American Express offer a unique insurance benefit with their Explorer, Essential, Platinum Edge and Platinum Charge cards that is designed for today’s ever-connected consumer.
Their Smartphone Screen Insurance provides cover for the repair cost of your smartphone screen when you have seen your beloved possession ricochet off solid ground, trodden on by a toddler, or used by your kids as a frisbee.
How to get smartphone screen insurance coverage with my Amex card
To be eligible for Smartphone Screen Insurance, you must be sporting either an:
- American Express Explorer;
- American Express Essential;
- American Express Platinum Edge; or
- American Express Platinum Charge
The Business versions of these cards do not include this benefit.
To activate the insurance, you must purchase the phone outright in a single transaction and put the cost of the phone onto your card. Alternatively, coverage is also offered for a phone purchased on a monthly contract using the card.
If you obtain this card part way through your smartphone contract, you are still eligible for coverage as long as you change your monthly payments to one of the eligible cards and wait 30 days from the date of the first monthly payment to be covered.
All cards offer the reimbursement of repair cost up to a total of $500, which is hopefully more than sufficient to cover most repair costs.
For example, if you have AppleCare+, then you’ll be able to repair any iPhone model’s screen for only $45, however, if it is out-of-warranty, then you can be liable for $200-270 to repair it. The latest repair pricing information is available on the Apple website.
Make sure to not make a habit of breaking your smartphone screen, however, as you will be limited to two eligible claims per 12-month period.
For the claim to be determined as eligible, the screen breakage must only result from an accidental drop or impact.
Excess and the claims process
The procedure to make a claim is relatively straight-forward.
You take your smartphone to a repairer of your choice and ensure that you keep a copy of the receipt.
You then fill in an online claims form and attach the receipt along with a copy of your American Express credit card statement showing the purchase of your smartphone or monthly contract payments.
The applicable excess is 10% of the repair cost.
There are a number of policy exclusions under this cover, and these are identical for all of the cards.
The main exclusions include:
- Cover only applies to the screen and not any other parts of the smartphone
- Screen breakage resulting from anything other than an accidental drop or impact, such as:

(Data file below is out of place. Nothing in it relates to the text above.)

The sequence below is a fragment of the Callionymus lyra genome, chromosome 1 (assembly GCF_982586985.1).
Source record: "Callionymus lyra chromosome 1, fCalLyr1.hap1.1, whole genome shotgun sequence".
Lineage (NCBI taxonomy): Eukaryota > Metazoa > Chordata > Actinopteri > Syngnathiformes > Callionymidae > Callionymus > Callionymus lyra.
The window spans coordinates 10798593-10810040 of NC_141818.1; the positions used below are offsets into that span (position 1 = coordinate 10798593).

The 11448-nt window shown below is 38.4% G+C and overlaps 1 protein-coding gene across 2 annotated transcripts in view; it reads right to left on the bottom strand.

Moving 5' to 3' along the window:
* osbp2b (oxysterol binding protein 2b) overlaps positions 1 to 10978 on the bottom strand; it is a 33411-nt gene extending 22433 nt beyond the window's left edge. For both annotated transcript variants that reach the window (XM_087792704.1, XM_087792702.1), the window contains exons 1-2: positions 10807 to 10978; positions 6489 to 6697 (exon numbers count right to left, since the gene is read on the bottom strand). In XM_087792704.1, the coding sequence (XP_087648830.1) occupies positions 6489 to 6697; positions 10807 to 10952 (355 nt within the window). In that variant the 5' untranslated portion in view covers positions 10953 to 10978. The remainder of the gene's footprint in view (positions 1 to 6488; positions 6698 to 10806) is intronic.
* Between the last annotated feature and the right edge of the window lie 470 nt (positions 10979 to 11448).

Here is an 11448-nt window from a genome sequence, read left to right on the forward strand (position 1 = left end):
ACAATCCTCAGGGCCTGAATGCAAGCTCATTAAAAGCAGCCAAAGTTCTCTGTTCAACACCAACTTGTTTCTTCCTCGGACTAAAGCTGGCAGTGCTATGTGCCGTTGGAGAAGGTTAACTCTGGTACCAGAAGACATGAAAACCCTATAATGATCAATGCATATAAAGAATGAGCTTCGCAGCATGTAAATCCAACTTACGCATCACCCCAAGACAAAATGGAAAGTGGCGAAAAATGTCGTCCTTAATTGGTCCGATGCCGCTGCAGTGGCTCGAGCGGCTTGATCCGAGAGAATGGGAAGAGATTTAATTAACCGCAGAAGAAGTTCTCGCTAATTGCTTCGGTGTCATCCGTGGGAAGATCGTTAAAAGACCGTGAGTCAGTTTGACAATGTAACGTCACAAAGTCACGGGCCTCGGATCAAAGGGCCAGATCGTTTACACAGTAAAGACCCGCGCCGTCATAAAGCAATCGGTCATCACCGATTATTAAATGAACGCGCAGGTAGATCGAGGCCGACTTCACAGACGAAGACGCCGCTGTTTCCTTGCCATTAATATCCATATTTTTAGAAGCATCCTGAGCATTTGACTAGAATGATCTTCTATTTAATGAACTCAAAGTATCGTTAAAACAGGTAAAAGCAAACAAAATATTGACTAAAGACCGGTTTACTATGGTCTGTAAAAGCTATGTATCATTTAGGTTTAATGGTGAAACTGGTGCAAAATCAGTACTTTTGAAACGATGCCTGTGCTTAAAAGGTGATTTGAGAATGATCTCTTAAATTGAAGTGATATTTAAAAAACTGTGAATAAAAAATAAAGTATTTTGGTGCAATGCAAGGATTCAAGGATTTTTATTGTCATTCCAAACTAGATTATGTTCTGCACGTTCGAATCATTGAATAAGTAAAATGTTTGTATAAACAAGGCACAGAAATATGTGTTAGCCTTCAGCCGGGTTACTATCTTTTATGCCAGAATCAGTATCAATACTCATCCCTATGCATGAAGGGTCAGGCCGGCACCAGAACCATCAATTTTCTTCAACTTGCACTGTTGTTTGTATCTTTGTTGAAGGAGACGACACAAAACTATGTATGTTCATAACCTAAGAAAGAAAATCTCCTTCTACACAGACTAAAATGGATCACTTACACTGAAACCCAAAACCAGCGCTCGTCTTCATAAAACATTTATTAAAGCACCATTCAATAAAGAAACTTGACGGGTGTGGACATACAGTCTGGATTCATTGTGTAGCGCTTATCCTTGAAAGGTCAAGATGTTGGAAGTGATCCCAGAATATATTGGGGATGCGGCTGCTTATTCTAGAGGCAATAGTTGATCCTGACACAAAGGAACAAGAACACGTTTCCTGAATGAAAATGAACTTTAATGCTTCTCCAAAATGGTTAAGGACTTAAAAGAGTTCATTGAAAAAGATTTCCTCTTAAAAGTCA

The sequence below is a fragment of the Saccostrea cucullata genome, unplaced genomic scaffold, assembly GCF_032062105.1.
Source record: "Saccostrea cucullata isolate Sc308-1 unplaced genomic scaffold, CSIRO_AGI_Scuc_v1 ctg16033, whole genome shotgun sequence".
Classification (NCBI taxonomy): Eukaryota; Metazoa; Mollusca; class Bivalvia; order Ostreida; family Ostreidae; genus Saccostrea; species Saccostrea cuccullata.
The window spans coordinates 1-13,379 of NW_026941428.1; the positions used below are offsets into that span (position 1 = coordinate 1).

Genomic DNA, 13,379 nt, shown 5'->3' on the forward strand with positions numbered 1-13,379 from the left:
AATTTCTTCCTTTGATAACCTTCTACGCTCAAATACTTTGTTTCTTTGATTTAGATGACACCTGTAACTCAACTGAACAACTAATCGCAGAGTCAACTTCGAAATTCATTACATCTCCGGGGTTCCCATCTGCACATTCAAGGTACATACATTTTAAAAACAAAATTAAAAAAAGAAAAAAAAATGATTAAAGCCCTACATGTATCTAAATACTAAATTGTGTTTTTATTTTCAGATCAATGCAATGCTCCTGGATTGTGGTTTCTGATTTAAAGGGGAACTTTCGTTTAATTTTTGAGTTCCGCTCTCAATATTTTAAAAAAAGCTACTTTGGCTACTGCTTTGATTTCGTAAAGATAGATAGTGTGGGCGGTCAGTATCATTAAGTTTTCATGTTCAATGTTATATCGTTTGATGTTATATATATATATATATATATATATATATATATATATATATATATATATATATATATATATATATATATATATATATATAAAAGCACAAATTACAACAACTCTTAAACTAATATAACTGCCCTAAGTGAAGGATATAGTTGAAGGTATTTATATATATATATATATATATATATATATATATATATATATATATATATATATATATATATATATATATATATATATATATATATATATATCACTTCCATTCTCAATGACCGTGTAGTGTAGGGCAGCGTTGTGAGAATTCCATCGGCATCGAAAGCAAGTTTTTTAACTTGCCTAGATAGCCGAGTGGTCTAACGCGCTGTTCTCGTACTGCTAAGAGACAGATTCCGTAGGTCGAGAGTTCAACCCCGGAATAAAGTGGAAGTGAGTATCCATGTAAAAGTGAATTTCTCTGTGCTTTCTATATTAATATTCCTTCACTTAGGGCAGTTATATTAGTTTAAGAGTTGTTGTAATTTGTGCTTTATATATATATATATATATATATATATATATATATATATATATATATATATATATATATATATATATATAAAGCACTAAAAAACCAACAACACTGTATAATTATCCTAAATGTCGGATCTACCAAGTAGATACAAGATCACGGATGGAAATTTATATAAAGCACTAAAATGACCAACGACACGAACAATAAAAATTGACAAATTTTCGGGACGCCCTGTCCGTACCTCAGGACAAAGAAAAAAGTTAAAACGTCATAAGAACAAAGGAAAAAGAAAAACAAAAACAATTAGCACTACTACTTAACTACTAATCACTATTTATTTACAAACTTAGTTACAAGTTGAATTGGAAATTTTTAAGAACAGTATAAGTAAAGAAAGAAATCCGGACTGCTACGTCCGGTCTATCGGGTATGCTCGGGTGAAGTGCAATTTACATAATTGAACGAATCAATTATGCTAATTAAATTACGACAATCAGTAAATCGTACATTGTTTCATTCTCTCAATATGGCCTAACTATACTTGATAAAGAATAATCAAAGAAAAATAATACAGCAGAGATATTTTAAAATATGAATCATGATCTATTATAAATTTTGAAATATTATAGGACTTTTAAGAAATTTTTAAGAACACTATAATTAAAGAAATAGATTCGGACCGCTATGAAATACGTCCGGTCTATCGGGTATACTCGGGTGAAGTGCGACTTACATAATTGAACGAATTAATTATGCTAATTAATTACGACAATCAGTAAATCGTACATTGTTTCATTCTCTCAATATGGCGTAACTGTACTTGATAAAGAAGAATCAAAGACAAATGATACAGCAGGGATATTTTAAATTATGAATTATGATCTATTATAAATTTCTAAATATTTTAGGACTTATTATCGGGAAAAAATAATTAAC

- water damage, corrosion, condensation, rust or dust
- wear and tear
- breaching manufacturer’s warranty
- intentional or reckless misuse of the smartphone
- any unlawful act committed or attempted by you or anyone authorised by you
- any competitive sports activity
Further information can be found in the credit card insurance terms and conditions below:
American Express Explorer Credit Card Insurance Terms and Conditions
American Express Essential Credit Card Insurance Terms and Conditions
American Express Platinum Edge Credit Card Insurance Terms and Conditions
American Express Platinum Card Insurance Terms and Conditions
Smartphone screen insurance is a welcome feature for cardholders, especially for those holding an annual fee-free Essential card that would not normally include any frills such as insurance.
Its inclusion with the American Express Explorer, Platinum Edge and Platinum Charge cards is a great additional win for what are already appealing cards for points earn and redemption.
The excess is reasonable, and the requirements to trigger the insurance are easily met. Having the benefit to choose your repairer is an added benefit, and the allowance to claim up to twice per 12-month period seems fairly generous.
Other card providers have not followed American Express in introducing this type of insurance to their cards. It will be interesting to see if this changes in the near future due to increasing uptake of smartphones and whether consumers will expect this feature on all credit cards in the near future, much like purchase and fraud protection is today.
Featured photo courtesy Flickr user Warren R.M. Stuart